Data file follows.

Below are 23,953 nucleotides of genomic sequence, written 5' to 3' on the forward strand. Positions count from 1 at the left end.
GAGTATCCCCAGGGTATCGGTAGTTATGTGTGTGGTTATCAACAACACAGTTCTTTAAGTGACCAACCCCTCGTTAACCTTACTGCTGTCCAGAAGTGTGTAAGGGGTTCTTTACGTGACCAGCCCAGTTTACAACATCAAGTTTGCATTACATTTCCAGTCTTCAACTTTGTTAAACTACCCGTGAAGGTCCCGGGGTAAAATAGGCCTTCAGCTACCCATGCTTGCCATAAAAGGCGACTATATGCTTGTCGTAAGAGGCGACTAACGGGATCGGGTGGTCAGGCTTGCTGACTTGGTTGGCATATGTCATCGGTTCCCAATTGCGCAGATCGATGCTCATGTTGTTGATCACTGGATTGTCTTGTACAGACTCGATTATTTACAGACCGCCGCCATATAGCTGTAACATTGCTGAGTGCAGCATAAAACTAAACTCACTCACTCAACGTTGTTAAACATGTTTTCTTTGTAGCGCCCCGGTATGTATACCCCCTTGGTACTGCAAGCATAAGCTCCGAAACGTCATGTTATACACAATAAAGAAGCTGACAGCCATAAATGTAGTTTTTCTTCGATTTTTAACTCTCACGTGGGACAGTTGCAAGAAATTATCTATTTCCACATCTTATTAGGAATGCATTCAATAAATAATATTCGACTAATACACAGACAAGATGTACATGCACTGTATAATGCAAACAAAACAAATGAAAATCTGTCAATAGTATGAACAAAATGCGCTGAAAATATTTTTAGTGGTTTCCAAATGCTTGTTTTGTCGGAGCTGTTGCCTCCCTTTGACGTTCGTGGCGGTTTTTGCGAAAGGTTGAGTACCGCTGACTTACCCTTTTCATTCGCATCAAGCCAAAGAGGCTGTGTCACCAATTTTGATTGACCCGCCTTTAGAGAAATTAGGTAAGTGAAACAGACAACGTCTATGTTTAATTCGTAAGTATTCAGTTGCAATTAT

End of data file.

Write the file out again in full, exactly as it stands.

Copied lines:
Below are 23,953 nucleotides of genomic sequence, written 5' to 3' on the forward strand. Positions count from 1 at the left end.
GAGTATCCCCAGGGTATCGGTAGTTATGTGTGTGGTTATCAACAACACAGTTCTTTAAGTGACCAACCCCTCGTTAACCTTACTGCTGTCCAGAAGTGTGTAAGGGGTTCTTTACGTGACCAGCCCAGTTTACAACATCAAGTTTGCATTACATTTCCAGTCTTCAACTTTGTTAAACTACCCGTGAAGGTCCCGGGGTAAAATAGGCCTTCAGCTACCCATGCTTGCCATAAAAGGCGACTATATGCTTGTCGTAAGAGGCGACTAACGGGATCGGGTGGTCAGGCTTGCTGACTTGGTTGGCATATGTCATCGGTTCCCAATTGCGCAGATCGATGCTCATGTTGTTGATCACTGGATTGTCTTGTACAGACTCGATTATTTACAGACCGCCGCCATATAGCTGTAACATTGCTGAGTGCAGCATAAAACTAAACTCACTCACTCAACGTTGTTAAACATGTTTTCTTTGTAGCGCCCCGGTATGTATACCCCCTTGGTACTGCAAGCATAAGCTCCGAAACGTCATGTTATACACAATAAAGAAGCTGACAGCCATAAATGTAGTTTTTCTTCGATTTTTAACTCTCACGTGGGACAGTTGCAAGAAATTATCTATTTCCACATCTTATTAGGAATGCATTCAATAAATAATATTCGACTAATACACAGACAAGATGTACATGCACTGTATAATGCAAACAAAACAAATGAAAATCTGTCAATAGTATGAACAAAATGCGCTGAAAATATTTTTAGTGGTTTCCAAATGCTTGTTTTGTCGGAGCTGTTGCCTCCCTTTGACGTTCGTGGCGGTTTTTGCGAAAGGTTGAGTACCGCTGACTTACCCTTTTCATTCGCATCAAGCCAAAGAGGCTGTGTCACCAATTTTGATTGACCCGCCTTTAGAGAAATTAGGTAAGTGAAACAGACAACGTCTATGTTTAATTCGTAAGTATTCAGTTGCAATTAT